State of CT’s new official website is launched
The state of Connecticut has launched a complete redesign of its official website — www.ct.gov — containing a new layout, features and other measures.
The goal is to increase usability, customer service, transparency, and access for web visitors.
Gov. Dannel P. Malloy said the modernization was overdue and needed, and new features will continue to be added that increase the number of online interactions.
“In the 21st Century, the state’s online presence is our virtual welcome mat, and we want to ensure that businesses, residents and visitors alike have the tools they need to conduct business with the state over their computers in a way that eliminates redundancy and improves usability for users,” Malloy said.
Eight new sections
The main home page of www.CT.gov now contains a series of eight new sections with some of the most popular features that visitors to the state’s website regularly interact with, divided into groups with titles such as Business, Driving and Transportation, and Education.
These sections were designed with the goal of increasing ease of access for the average user without having to navigate through multiple layers and pages in each individual state agency’s websites to find the most frequently accessed and popular features.
At the moment, the state’s main home page has been launched under the redesign, as have the websites for the governor’s office and the lieutenant governor’s office.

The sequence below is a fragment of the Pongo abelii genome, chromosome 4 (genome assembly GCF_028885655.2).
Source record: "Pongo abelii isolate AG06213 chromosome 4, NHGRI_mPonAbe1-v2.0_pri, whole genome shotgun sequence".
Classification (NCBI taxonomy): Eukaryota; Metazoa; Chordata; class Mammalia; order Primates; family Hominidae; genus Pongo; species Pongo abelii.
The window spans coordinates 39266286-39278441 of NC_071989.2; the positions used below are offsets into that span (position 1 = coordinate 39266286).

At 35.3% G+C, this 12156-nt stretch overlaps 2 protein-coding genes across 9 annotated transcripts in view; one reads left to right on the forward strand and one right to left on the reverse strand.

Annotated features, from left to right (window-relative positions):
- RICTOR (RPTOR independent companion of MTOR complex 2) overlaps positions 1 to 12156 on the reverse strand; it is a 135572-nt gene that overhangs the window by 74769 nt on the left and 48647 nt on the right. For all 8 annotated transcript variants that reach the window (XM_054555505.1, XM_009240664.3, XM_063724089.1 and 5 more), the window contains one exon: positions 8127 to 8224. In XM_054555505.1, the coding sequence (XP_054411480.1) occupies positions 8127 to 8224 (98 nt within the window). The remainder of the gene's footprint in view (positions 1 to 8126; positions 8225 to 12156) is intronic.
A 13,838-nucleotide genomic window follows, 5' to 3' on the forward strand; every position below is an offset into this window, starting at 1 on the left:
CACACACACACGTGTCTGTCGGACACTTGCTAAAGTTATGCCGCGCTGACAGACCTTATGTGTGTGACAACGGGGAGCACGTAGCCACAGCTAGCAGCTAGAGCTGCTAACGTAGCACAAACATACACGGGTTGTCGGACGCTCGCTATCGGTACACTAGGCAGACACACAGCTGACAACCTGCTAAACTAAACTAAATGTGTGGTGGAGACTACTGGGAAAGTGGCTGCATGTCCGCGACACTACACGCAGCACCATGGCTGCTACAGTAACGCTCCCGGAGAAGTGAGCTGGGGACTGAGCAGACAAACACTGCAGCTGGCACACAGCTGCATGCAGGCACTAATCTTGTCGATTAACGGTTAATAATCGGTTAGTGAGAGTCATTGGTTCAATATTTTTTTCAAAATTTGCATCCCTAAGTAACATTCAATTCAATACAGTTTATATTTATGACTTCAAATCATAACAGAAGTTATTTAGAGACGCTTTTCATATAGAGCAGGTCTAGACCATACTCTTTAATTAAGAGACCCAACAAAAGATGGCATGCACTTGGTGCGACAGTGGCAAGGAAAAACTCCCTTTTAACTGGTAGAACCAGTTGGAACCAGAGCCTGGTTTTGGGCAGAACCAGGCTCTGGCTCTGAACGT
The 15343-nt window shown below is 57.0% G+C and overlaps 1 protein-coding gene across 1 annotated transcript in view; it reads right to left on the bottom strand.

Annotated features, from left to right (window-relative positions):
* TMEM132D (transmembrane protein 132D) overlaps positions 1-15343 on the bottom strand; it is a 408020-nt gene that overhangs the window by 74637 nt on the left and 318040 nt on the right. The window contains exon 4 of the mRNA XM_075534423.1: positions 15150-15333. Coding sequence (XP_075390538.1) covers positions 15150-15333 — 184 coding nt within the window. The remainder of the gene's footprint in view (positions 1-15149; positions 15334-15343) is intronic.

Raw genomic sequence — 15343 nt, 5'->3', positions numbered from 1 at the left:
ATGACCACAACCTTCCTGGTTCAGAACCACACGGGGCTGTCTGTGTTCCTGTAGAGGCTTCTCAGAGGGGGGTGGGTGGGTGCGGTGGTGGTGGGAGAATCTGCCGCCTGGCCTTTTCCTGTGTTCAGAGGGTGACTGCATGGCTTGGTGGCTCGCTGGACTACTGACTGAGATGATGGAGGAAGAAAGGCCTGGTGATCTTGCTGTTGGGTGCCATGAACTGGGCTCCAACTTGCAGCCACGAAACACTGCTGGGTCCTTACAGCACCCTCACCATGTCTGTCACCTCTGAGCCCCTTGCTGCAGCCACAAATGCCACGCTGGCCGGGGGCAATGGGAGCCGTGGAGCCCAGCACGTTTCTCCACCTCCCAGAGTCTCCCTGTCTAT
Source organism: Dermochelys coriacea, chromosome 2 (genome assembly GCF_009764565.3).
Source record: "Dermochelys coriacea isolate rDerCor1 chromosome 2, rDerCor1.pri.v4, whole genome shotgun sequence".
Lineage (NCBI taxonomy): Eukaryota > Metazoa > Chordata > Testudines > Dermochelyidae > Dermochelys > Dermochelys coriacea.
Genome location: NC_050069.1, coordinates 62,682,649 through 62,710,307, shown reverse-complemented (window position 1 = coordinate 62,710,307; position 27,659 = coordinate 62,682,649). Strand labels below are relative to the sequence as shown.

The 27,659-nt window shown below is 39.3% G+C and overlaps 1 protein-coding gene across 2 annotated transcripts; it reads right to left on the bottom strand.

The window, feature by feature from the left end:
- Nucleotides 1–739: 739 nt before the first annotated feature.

Over time, the websites for every state agency will shift in stages over to this new format, and in doing so will increase the number of services that users can conduct over the Internet.
As was announced last year, the website modernization is occurring under a self-funded plan that allows the new state portal to be developed and operated without tax dollars through an agreement signed with Connecticut Interactive LLC (a subsidiary of NIC Inc.), which is responsible for its design and management.
Funding for the portal is generated through fees that are applied to a small subset of the online services, specifically those that fulfill specialized requests by bulk purchasers of government information, such as motor vehicle driver histories.
This type of financing structure is used in over half the states in the nation to satisfy the growing demand for online services, according to Malloy’s office.